Applications and bioefficacy of the functional food supplement fermented papaya preparation.

Toxicology. 2010 Sep 24. [Epub ahead of print]

Aruoma OI, Hayashi Y, Marotta F, Mantello P, Rachmilewitz E, Montagnier L.
Department of Pharmaceutical and Biomedical Sciences, Touro College of Pharmacy, New York, NY, USA.

Abstract

Fermented papaya preparation (FPP) (a product of yeast fermentation of Carica papaya Linn) is a food supplement. Studies in chronic and degenerative disease conditions (such as thalassemia, cirrhosis, diabetes and aging) and performance sports show that FPP favorably modulates immunological, hematological, inflammatory, vascular and oxidative stress damage parameters. Neuroprotective potential evaluated in an Alzheimer’s disease cell model showed that the toxicity of the β-amyloid can be significantly modulated by FPP. Oxidative stress trigger apoptotic pathways such as the c-jun N-terminal kinase (JNK) and p38-mitogen activated protein kinase (MAPK) are preferentially activated by pro-inflammatory cytokines and oxidative stress resulting in cell differentiation and apoptosis. FPP modulated the H(2)O(2)-induced ERK, Akt and p38 activation with the reduction of p38 phosphorylation induced by H(2)O(2). FPP reduces the extent of the H(2)O(2)-induced DNA damage, an outcome corroborated by similar effects obtained in the benzo[a]pyrene treated cells. No genotoxic effect was observed in experiments with FPP exposed to HepG2 cells nor was FPP toxic to the PC12 cells. Oxidative stress-induced cell damage and inflammation are implicated in a variety of cancers, diabetes, arthritis, cardiovascular dysfunctions, neurodegenerative disorders (such as stroke, Alzheimer’s disease, and Parkinson’s disease), exercise physiology (including performance sports) and aging. These conditions could potentially benefit from functional nutraceutical/food supplements (as illustrated here with fermented papaya preparation) exhibiting anti-inflammatory, antioxidant, immunostimulatory (at the level of the mucus membrane) and induction of antioxidant enzymes.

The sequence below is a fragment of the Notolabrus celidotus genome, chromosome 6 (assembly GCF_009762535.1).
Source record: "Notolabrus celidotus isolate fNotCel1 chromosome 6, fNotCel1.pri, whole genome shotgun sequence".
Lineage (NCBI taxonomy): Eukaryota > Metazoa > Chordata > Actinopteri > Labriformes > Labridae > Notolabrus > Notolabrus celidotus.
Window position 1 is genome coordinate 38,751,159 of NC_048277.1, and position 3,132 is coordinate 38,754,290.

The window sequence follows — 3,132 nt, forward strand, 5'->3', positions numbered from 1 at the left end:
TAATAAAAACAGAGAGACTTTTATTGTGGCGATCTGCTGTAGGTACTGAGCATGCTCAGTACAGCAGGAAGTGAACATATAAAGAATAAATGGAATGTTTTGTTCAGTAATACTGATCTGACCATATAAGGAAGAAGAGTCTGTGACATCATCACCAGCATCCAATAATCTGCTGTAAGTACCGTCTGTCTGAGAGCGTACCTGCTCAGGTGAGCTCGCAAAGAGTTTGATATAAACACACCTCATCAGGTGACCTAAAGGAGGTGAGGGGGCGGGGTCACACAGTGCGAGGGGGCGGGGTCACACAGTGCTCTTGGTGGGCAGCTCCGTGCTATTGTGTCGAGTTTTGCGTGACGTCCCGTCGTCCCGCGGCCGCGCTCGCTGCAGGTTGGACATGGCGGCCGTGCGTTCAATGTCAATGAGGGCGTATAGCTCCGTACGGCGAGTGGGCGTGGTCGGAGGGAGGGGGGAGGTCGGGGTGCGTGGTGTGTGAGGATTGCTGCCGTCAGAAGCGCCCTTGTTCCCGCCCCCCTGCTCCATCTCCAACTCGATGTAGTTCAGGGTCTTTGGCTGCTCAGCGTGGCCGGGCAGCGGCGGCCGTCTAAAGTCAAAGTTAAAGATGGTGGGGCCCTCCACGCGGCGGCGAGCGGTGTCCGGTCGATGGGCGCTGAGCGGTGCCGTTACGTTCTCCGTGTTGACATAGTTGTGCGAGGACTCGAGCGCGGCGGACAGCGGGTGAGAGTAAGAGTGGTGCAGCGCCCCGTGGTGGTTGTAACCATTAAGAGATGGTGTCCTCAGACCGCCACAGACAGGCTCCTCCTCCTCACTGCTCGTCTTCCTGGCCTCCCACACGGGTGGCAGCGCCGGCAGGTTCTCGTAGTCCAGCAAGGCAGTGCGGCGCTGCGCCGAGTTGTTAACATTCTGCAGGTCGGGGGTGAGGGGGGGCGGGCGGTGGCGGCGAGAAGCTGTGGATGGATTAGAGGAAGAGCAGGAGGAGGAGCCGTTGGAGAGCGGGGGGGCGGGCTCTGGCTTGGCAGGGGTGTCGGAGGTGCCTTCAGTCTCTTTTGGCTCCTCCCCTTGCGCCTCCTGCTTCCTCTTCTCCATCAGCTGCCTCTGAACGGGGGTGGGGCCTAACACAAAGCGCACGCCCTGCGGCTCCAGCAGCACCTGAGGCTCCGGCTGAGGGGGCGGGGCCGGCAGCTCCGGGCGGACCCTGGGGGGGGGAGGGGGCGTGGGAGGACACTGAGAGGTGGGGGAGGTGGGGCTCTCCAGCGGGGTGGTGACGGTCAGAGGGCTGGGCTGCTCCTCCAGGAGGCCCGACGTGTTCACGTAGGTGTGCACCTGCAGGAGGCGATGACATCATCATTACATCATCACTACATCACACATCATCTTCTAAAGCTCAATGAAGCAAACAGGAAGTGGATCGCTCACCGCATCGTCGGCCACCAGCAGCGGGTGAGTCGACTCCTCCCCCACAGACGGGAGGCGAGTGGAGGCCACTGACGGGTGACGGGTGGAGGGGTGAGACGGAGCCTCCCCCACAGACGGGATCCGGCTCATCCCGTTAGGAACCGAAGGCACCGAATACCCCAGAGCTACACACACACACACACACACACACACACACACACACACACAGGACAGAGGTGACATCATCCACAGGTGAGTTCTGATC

Copyright © 2010 Elsevier Ireland Ltd. All rights reserved.

PMID: 20870007 [PubMed – as supplied by publisher]